By visiting cemeteries, I am teaching my children a centuries-old Christian tradition, memento mori. Borrowed by early Christians from the Greek Stoics, memento mori is simply translated from Latin as “remember you will die.”

Memento mori brings the refrain from Ash Wednesday, “Remember you are dust, and to dust you will return,” to our everyday life. These words served as spiritual instruction through medieval times to the Victorian era — for those who fought in battle, those who went to sea, women in childbirth and those experiencing the trials of everyday life.

We remember we will die, so that we will live — well.

In the last century, we’ve become removed from death. Death now often happens out of sight. To speak of death is taboo — so much so that grieving has become a private burden we carry alone.

And now, in the last year, death knocks at our door. Death, and our fear of it, has become a shared experience. We are terrified but we cannot hide. We cannot turn off the lights and pretend we are not home.

And for us Christians, if we really believe what we say we believe — why would we be frightened?

The spiritual practice of memento mori confronts death, until we no longer find it frightening. Some practice this discipline in prayer or by placing a skull in a place of prominence as a reminder. For my family, our walks among graves serve as this discipline. We remember that one day we will die, and in doing so, we embrace life.

Poet Mary Oliver wrote, “Tell me, what is it you plan to do with your one wild and precious life?” The spiritual practice of memento mori forces us to ask this question every day. In answering it, we begin to live more intentionally. We think about where we spend our time, our resources, our energy. Doing good work at our job or in the home takes on a new importance, as does sharing our love with those around us.

The spiritual practice of memento mori challenges us to look at each day before us as a gift — one we don’t want to waste. We live each day to its fullest, for it may be our last. 

We only have today. It’s all we ever had.

Northwest Catholic - November 2020

From the Editor - November 2020

“Who do you say that I am?” Jesus asks (Matthew 16:15). I’ve heard Christians speculate that when we go before the throne of God, this will be the question on which our eternal destiny hangs.

But there’s no need to speculate — Jesus has told us how we will be judged: I was hungry; did you feed me? I was thirsty; did you give me drink? I was a stranger; did you welcome me? I was naked; did you clothe me? I was ill; did you care for me? I was in prison; did you visit me?

Our concrete love for those in need, or lack thereof, marks us out for eternal life or eternal fire. Because, Jesus says, “whatever you did for one of these least brothers of mine, you did for me” (25:31-46).

“Who do you say that I am?” For many of us, the right answer is obvious. We know the creed. But so do the demons. Knowing the right answers is not enough.

“Who do you say that I am?” Jesus asks us. Our real answer is in the way we live.

Northwest Catholic - November 2020

How to have Christ-centered friendships

Dear Kianna,
As a young adult, how can I invite God into my friendships and relationships?
– Committed

Dear Committed,
Inviting our Lord into the center of your friendships will bring new graces, beauty and unity to these relationships. When the Lord is at the forefront of your life and you are synced with the heart of Christ, the blessings that come will be as numerous as the stars.

Relationships are a central part of what it means to be human. Our Lord invites us to engage in discipleship by walking with and supporting one another. Our friends serve important roles in our earthly journeys, helping us to encounter the love of Christ more deeply.

When inviting God into your relationships, my first suggestion is to pray. Begin everything in prayer and call upon the name of the Lord. Start your prayer by calling upon the Trinity, “In the name of the Father, and of the Son, and of the Holy Spirit.” Pray specifically for your friendships and list your peers by name.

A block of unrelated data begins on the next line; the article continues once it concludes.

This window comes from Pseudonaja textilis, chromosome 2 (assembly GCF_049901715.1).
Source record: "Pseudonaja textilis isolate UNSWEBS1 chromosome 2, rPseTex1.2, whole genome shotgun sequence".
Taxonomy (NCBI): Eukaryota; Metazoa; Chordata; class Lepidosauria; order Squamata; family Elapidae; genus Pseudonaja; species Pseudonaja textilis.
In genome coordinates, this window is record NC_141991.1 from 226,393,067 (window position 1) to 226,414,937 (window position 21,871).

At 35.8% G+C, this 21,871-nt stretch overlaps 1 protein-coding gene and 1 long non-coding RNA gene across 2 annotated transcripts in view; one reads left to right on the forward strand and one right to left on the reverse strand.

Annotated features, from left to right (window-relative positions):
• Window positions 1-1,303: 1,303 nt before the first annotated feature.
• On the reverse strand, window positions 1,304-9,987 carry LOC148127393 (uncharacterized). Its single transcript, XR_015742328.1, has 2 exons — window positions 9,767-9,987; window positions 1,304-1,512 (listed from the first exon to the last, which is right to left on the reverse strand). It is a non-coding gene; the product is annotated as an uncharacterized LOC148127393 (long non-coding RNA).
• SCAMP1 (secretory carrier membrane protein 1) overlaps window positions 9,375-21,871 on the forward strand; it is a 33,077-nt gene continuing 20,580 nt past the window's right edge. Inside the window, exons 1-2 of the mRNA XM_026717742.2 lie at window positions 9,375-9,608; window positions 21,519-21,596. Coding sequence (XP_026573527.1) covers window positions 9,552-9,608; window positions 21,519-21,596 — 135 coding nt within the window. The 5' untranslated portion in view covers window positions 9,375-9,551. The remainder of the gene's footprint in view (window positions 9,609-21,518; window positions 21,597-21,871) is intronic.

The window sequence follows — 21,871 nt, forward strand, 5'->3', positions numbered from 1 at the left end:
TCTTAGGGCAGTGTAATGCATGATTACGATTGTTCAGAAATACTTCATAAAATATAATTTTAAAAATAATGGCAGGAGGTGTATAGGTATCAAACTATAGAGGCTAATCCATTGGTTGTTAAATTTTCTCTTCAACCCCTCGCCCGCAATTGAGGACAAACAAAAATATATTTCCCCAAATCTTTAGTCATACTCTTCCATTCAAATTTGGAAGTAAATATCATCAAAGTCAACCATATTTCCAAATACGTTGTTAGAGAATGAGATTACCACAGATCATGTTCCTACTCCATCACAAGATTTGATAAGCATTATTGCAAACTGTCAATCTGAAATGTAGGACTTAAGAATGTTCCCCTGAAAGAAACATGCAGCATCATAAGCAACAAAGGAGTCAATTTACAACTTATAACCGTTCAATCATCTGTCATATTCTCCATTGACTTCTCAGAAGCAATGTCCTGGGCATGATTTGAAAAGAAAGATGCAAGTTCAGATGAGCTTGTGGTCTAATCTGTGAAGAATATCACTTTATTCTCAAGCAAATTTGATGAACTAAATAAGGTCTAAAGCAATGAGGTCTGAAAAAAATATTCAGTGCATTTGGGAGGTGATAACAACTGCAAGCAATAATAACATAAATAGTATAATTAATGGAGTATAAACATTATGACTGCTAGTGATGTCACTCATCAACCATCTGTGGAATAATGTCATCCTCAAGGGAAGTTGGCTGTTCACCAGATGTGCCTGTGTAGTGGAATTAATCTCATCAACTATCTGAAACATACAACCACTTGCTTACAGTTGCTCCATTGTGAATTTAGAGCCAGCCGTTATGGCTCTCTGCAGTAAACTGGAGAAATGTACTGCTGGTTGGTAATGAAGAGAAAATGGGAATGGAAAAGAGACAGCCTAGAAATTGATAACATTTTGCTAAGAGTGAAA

When you spend time with your friends, if you feel comfortable, try sharing your faith with one another. The most engaging and in-depth conversations I have had with my friends have been centered on God and our faith. Do not be afraid to speak, listen and seek to grow closer to our Lord with your peers. If you do not feel comfortable sharing your faith or verbally bringing God into your relationships just yet, ask Jesus for strength, wisdom and grace. Call upon the Holy Spirit whenever you feel afraid, and he will provide you with all the guidance you need.

If some of your friends do not practice the faith or even believe in God, this does not mean you cannot invite Jesus to be at the center of these relationships. Keep praying for your peers, whether they are believers or not, and love everyone with the heart of Christ. Through your love and friendship, you are modeling the person of Christ.

If Jesus is your best friend, then all your other relationships will build upon this. If Christ is at the center of your heart, then you will see how the graces that flow from this union will bless others in your life. It is difficult to explain what it feels like to be fully consumed by Christ and to totally offer yourself to him, but once you do, you will never want to turn back. If you have not yet taken a step toward our Lord, I encourage you to start today.

Above all, do not be afraid! You are not alone on this earthly pilgrimage, and I pray that you may encounter the transformational love and peace of Christ. “Do not fear: I am with you; do not be anxious: I am your God. I will strengthen you, I will help you, I will uphold you with my victorious right hand” (Isaiah 41:10).

God bless!

Northwest Catholic - November 2020

Obscure saints, fine — but feasts for buildings, really?

Yes, this month we celebrate the feast of the Dedication of the Basilica of St. John Lateran (November 9). In a real sense, the cathedral church of Rome is a mother who has been teaching us what it means to be church for more than 1,700 years. It is worth…

October 2020 - St. Denis and companions

St. Denis and companions

Died circa 250

Feast: October 9

According to St. Gregory of Tours in the sixth century, Denis, the first bishop of Paris, was martyred with Rusticus, a priest, and Eleutherius, a deacon. The Italian-born Denis and several other bishops were sent by the pope to evangelize Gaul (France). Denis and his companions succeeded in spreading the Gospel from an island in the Seine, but were arrested during a persecution by Roman Emperor Decius. After a long imprisonment, they were beheaded and tossed into the river. Their remains were recovered and buried; a chapel built over their graves was replaced by the Abbey of Saint-Denis, now a basilica in a northern Parisian suburb. Denis is a patron of France, and of those suffering possession and headaches.

Northwest Catholic - October 2020